Legal challenge to UK Transit Visa system that leaves migrant fishers victim of human rights abuses
Human rights lawyers are challenging the Home Office over visa arrangements that left three Ghanaian fishermen the victims of modern slavery in the UK.
Posted on 17 June 2023
On behalf of the three who the Home Office recognised as victims of trafficking after they were rescued from a TN Trawler vessel by the charity Stella Maris, Leigh Day is investigating a judicial review challenge to the transit visa system as a breach of Article 4 of the European Convention on Human Rights.
The transit visa system was set up to enable seafarers and mariners passing through the UK to reach a ship departing the UK within seven days. However, Leigh Day says it is well recognised that the transit visa system is exploited by companies to carry out widescale fishing inside and just outside UK territorial waters in order to evade laws that protect employees, including the National Minimum Wage Act 1998.
The result is that those who are brought to the UK to work on fishing boats in UK waters are at significant risk of trafficking and modern slavery. Workers are tied to working on specific vessels for prolonged periods of time, without being able to leave the ship. Many have described mistreatment and poor working conditions including excessively long working hours and pay amounting to below half the minimum wage.
Leigh Day has sent a pre-action protocol letter to the Home Secretary on behalf of the three fishermen, signalling the start of the judicial review process. It says the transit visa system led directly to the three being victims of trafficking and to them working in appalling conditions for TN Trawlers. The visa and its restrictions were used by TN Trawlers to intimidate and control the three men. They felt unable to leave the vessel even when it was in port, and resorted to calling Stella Maris, who called the police.
The failure of the transit visa regime to provide practical and effective protection for victims of modern slavery, including the three Ghanaian fishermen, is a breach of Article 4 of the European Convention on Human Rights, which prohibits slavery and forced labour, says the letter. Article 4 also entails a procedural obligation on the state to investigate situations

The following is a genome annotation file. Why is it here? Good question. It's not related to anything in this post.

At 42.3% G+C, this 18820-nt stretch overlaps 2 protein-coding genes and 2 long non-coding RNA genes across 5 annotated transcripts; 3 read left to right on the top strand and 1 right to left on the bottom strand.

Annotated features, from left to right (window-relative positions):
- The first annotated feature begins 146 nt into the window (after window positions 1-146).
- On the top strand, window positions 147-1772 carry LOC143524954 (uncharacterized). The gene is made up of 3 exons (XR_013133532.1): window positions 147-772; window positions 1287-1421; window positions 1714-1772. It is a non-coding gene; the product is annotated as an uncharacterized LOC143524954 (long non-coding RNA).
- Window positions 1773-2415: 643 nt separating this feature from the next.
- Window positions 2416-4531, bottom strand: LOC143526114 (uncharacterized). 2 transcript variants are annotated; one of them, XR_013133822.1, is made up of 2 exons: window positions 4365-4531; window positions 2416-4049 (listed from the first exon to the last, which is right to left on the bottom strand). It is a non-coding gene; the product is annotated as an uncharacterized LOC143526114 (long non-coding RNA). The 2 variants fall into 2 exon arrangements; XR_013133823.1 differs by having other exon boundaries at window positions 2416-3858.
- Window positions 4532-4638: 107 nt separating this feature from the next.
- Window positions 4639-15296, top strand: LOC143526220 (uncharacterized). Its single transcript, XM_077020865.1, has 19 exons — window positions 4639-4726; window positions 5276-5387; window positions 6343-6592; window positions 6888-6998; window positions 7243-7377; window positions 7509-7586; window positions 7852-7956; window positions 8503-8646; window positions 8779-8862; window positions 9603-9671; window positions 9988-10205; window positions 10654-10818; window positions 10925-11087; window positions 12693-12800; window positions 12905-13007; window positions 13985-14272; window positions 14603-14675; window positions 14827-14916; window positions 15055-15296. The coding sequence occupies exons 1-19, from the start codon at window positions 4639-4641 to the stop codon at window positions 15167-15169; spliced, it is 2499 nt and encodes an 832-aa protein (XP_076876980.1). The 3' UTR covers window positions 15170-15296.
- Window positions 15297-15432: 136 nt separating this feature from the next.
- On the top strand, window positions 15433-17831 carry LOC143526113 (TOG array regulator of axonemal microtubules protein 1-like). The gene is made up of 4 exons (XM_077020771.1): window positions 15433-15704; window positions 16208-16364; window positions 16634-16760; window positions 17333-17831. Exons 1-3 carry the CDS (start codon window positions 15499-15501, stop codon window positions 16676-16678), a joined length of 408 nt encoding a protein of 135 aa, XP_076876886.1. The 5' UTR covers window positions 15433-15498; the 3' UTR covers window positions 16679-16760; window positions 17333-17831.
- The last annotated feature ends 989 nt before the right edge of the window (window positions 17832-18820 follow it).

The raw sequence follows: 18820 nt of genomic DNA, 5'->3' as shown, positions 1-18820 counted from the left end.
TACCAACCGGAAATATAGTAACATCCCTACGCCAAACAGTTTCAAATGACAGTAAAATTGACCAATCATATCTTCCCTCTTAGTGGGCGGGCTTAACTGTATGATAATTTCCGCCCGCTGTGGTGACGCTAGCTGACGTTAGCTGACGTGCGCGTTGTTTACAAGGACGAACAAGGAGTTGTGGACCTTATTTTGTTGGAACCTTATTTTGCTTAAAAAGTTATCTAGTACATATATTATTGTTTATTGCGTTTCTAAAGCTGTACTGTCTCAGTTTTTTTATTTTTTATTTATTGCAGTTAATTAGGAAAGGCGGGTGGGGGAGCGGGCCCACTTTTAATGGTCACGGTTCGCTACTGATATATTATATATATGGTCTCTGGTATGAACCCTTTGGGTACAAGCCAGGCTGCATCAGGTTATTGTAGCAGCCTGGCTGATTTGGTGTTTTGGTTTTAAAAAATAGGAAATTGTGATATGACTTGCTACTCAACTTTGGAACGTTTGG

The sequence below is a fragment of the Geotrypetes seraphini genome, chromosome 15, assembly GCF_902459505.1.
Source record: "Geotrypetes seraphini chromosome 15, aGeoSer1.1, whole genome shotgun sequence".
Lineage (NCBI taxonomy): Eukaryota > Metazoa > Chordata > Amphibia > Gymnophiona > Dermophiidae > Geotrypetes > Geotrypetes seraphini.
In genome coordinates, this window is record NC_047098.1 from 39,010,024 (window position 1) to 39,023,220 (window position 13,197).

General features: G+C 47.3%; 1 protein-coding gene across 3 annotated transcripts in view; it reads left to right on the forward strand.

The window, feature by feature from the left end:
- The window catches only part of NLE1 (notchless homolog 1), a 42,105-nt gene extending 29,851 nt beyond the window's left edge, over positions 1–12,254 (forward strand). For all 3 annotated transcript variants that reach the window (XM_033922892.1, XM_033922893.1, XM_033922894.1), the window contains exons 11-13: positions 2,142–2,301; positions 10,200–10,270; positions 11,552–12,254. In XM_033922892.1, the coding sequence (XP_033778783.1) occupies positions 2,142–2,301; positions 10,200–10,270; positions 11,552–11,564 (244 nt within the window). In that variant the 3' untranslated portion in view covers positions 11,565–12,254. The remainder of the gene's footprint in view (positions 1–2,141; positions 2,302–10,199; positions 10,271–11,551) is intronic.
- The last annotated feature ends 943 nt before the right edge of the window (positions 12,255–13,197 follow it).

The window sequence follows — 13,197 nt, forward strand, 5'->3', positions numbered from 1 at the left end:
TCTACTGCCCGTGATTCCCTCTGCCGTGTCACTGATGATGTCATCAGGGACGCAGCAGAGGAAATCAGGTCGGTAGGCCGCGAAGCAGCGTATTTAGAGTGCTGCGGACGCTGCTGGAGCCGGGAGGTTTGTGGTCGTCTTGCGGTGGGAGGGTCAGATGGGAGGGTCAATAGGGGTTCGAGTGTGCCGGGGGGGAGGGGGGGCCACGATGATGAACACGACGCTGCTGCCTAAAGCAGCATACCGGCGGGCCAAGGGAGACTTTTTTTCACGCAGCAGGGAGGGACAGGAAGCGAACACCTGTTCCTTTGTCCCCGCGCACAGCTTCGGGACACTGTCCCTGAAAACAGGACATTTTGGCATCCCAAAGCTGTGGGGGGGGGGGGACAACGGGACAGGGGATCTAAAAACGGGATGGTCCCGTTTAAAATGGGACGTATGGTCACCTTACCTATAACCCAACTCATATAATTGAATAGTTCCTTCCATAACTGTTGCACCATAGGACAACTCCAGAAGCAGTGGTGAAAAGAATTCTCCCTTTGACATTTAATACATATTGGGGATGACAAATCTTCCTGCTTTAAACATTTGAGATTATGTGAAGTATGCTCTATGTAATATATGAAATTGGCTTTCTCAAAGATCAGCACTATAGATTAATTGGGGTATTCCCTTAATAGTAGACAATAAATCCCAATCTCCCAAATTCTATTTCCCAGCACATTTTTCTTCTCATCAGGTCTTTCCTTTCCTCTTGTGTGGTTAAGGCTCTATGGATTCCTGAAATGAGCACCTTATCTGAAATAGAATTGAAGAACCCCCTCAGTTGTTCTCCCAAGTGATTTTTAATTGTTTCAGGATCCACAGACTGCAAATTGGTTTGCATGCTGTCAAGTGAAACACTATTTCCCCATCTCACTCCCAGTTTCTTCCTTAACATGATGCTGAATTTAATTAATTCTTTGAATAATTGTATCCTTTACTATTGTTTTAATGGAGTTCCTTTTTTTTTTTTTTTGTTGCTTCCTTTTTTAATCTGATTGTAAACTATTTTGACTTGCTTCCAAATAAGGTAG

of potential trafficking.
Leigh Day’s letter also notes that an important part of the s.49 Modern Slavery Act 2015
statutory guidance relating to the definition of forced or compulsory labour is inconsistent with Regulation 2(3) of the Slavery and Human Trafficking (Definition of Victim) Regulations 2022 and therefore unlawful.
The regulations state that the consent of a person to their working situation is not relevant to whether they are in fact a victim of slavery. However, inconsistently with the clear position under the Regulations, the Guidance states that consent is a factor in forced and compulsory labour.
The Home Secretary is asked to amend the Guidance in line with the legal obligations under the Regulations in order to set out clearly that the consent of a person to any of the conduct alleged to show that a person has been subject to forced or compulsory labour is irrelevant.
Leigh Day solicitor Carolin Ott represents the three fishermen together with George Collecott and is investigating the judicial review application on their behalf.
Carolin Ott said:
“Our clients have suffered ill treatment and abuse in circumstances where they came to the UK to work hard and support the fishing industry. We are concerned that the transit visa scheme unlawfully permits exploitation of migrant fishers for the purposes of forced labour. The Home Secretary has obligations to support and protect potential victims of trafficking. She is also required to investigate instances and risks of trafficking and forced labour, but it does not appear that either of these obligations are being met in the context of the transit visa scheme. We look forward to receiving a comprehensive response to our pre-action letter.”
Separately, Leigh Day partner Nichola Marshall is investigating civil claims on behalf of fishers who have come to the UK on the transit visas and have been subject to human rights abuses while employed by the fishing industry.
Anyone who has been affected by transit visas or could assist in our investigations, and would like to discuss the matter on a confidential basis, can contact George Collecott on a dedicated WhatsApp number or email address below:
WhatsApp: +44 7827 834 555